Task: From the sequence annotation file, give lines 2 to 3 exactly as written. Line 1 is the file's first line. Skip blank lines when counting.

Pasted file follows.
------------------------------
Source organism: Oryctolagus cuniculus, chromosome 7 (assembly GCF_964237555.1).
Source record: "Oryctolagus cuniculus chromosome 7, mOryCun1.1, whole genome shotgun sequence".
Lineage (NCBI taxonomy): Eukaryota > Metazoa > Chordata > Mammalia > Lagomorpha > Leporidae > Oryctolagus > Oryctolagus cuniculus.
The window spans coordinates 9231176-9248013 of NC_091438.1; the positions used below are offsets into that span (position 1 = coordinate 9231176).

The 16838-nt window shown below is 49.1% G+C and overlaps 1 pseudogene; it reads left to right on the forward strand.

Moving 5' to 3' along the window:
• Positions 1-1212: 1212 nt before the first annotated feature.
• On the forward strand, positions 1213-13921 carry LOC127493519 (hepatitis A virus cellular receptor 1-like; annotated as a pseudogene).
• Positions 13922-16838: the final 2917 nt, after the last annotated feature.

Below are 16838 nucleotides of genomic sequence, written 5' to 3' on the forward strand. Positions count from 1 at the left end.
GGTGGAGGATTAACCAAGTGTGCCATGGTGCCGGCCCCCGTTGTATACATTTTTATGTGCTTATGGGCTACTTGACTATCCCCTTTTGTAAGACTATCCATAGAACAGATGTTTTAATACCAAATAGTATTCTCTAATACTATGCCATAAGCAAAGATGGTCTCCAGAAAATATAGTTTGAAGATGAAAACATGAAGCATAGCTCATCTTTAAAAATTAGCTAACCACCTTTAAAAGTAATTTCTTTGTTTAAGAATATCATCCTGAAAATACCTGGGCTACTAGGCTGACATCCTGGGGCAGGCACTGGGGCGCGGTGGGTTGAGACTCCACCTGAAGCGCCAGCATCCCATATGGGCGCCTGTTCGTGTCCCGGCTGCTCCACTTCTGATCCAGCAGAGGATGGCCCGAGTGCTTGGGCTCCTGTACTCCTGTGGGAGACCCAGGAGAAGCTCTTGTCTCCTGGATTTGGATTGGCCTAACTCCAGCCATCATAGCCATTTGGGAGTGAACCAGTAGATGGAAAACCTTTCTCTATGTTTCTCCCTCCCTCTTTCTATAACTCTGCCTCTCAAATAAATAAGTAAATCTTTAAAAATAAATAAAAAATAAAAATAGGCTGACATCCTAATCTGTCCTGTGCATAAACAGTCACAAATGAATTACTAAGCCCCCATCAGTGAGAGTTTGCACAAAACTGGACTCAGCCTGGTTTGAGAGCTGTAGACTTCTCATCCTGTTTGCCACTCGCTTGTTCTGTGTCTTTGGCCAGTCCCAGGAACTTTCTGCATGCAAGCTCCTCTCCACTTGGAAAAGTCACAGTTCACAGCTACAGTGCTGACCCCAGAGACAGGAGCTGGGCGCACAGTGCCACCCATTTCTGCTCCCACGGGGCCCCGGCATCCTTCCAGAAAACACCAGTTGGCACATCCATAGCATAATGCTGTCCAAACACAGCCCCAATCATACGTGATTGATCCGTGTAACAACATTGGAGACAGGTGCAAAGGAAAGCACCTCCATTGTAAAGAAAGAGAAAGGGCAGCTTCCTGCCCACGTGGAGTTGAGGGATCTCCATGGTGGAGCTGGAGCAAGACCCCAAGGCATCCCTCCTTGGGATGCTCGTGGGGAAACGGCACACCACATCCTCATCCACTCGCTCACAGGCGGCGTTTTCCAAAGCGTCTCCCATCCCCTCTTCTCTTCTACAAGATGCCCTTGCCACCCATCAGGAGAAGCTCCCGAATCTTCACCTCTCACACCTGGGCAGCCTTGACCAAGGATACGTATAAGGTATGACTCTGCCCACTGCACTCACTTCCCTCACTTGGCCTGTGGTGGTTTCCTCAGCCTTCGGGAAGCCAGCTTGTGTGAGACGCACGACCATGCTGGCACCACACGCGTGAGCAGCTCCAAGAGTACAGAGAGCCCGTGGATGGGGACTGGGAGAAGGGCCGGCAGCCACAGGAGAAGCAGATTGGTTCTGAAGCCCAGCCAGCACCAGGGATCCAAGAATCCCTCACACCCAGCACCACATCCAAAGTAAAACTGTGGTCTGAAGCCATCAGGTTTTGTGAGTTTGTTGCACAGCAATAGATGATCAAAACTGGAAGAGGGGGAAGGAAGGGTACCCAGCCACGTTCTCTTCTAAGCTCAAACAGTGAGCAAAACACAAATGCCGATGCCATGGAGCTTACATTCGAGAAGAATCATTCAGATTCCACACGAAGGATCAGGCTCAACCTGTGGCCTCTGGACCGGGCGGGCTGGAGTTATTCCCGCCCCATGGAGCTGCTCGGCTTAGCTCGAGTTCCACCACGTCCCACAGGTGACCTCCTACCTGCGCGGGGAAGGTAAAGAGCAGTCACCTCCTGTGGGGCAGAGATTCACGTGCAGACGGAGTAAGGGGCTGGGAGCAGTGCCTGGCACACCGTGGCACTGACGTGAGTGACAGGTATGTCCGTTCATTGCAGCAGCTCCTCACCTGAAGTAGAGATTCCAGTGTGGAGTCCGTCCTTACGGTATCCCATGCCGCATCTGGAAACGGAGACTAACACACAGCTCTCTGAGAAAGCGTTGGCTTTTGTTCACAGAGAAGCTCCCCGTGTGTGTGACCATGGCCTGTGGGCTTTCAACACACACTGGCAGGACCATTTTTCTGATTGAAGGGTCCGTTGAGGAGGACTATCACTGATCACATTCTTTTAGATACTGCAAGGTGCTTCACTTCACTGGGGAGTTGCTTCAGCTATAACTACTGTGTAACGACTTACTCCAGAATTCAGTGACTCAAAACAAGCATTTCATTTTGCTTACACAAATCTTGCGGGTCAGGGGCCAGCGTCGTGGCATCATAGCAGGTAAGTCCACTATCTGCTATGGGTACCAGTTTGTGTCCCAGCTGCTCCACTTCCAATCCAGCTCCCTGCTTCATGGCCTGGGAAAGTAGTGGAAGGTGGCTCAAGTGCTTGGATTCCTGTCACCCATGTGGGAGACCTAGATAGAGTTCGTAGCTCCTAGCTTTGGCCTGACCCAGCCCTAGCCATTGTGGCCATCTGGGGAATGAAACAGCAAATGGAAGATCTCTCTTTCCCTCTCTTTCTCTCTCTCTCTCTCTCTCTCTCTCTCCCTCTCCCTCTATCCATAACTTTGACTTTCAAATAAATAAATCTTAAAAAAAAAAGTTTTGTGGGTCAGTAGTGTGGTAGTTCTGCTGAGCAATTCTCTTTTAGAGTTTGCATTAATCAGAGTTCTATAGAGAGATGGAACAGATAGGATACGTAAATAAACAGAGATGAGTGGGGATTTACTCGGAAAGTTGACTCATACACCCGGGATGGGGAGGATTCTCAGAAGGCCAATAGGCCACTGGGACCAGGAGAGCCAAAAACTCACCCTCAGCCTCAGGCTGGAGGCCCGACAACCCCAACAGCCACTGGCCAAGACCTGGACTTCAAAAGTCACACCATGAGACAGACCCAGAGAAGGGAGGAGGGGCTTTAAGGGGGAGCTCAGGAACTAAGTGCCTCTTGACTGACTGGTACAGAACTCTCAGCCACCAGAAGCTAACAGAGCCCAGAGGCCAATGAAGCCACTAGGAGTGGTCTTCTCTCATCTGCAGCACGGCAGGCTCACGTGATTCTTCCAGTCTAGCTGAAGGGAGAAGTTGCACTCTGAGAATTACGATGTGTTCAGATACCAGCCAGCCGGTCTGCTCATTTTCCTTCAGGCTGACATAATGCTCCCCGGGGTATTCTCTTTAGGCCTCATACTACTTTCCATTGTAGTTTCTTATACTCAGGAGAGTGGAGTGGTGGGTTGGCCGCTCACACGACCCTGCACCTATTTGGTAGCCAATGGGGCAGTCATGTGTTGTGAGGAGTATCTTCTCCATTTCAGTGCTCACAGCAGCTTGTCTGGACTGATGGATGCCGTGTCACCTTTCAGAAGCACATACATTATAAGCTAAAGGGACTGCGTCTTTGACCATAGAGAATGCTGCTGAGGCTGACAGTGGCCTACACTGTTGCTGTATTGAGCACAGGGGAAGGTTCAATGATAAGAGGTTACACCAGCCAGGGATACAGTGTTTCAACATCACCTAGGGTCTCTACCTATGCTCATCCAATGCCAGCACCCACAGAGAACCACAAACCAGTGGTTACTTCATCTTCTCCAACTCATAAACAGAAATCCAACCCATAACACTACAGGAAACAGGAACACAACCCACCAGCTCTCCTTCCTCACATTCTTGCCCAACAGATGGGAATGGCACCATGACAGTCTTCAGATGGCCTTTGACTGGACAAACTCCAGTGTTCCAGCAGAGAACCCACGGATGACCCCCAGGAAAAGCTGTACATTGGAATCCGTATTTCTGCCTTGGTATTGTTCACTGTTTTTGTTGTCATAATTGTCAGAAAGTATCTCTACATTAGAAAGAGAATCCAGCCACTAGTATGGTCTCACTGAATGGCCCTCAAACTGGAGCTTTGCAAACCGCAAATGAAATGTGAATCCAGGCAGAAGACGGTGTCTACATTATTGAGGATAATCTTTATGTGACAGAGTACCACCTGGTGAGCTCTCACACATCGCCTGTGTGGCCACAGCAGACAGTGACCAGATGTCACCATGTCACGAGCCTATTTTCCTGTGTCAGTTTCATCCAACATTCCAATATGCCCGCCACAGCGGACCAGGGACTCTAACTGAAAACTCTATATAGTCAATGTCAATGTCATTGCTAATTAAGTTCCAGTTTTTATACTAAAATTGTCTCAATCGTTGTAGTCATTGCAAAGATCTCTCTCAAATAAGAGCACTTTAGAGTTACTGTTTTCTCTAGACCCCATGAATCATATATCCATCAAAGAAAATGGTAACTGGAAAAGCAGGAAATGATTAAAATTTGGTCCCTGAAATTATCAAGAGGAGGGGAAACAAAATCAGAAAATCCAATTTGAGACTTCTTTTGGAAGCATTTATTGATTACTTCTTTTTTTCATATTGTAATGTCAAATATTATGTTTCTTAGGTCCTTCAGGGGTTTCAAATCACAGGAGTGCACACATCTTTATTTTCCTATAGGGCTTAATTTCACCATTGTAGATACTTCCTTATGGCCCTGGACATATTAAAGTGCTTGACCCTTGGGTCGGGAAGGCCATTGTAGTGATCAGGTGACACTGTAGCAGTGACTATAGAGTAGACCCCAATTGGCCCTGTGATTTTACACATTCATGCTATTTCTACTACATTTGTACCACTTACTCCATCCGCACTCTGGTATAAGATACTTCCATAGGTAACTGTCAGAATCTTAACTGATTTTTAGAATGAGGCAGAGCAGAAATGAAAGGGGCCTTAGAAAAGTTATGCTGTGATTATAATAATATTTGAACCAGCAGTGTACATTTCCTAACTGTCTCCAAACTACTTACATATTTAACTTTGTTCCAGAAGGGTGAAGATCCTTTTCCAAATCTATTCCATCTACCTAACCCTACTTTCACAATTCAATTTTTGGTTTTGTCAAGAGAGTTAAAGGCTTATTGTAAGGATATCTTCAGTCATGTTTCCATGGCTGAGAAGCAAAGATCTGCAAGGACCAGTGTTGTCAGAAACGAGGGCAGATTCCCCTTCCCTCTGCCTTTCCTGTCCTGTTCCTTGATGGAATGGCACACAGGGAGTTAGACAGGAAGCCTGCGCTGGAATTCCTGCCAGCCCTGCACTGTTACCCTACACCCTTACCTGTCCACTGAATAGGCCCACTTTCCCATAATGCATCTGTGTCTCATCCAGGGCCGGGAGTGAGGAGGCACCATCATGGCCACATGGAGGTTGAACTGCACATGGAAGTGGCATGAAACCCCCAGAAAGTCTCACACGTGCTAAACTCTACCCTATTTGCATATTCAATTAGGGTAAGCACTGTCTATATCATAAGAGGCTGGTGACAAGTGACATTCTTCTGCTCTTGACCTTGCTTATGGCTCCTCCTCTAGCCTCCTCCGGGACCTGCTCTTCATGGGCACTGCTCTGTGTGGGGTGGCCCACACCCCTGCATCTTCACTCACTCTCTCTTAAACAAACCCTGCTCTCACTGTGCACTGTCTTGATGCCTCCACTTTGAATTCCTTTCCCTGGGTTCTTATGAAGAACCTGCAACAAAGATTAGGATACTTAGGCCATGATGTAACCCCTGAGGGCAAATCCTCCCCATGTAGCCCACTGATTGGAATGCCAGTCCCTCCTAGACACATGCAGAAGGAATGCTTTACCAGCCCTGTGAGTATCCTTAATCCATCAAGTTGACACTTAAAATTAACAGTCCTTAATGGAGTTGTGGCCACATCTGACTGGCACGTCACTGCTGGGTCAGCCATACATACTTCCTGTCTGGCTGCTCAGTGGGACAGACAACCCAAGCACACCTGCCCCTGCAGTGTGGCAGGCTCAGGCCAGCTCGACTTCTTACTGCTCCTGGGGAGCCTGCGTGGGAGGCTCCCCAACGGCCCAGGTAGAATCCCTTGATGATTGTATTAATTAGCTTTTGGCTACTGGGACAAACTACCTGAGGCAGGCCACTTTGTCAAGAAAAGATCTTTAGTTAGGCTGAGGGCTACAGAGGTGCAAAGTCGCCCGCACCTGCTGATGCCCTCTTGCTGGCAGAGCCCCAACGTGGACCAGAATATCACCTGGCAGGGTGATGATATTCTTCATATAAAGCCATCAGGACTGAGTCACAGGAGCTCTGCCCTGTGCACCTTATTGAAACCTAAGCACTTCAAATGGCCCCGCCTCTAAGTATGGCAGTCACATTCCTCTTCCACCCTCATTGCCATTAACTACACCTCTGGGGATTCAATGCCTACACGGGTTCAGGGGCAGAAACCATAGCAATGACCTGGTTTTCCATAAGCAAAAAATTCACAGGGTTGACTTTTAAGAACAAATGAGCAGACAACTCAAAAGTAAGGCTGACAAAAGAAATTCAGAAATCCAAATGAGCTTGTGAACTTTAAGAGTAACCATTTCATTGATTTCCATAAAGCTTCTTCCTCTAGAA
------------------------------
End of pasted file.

Source record: "Oryctolagus cuniculus chromosome 7, mOryCun1.1, whole genome shotgun sequence".
Lineage (NCBI taxonomy): Eukaryota > Metazoa > Chordata > Mammalia > Lagomorpha > Leporidae > Oryctolagus > Oryctolagus cuniculus.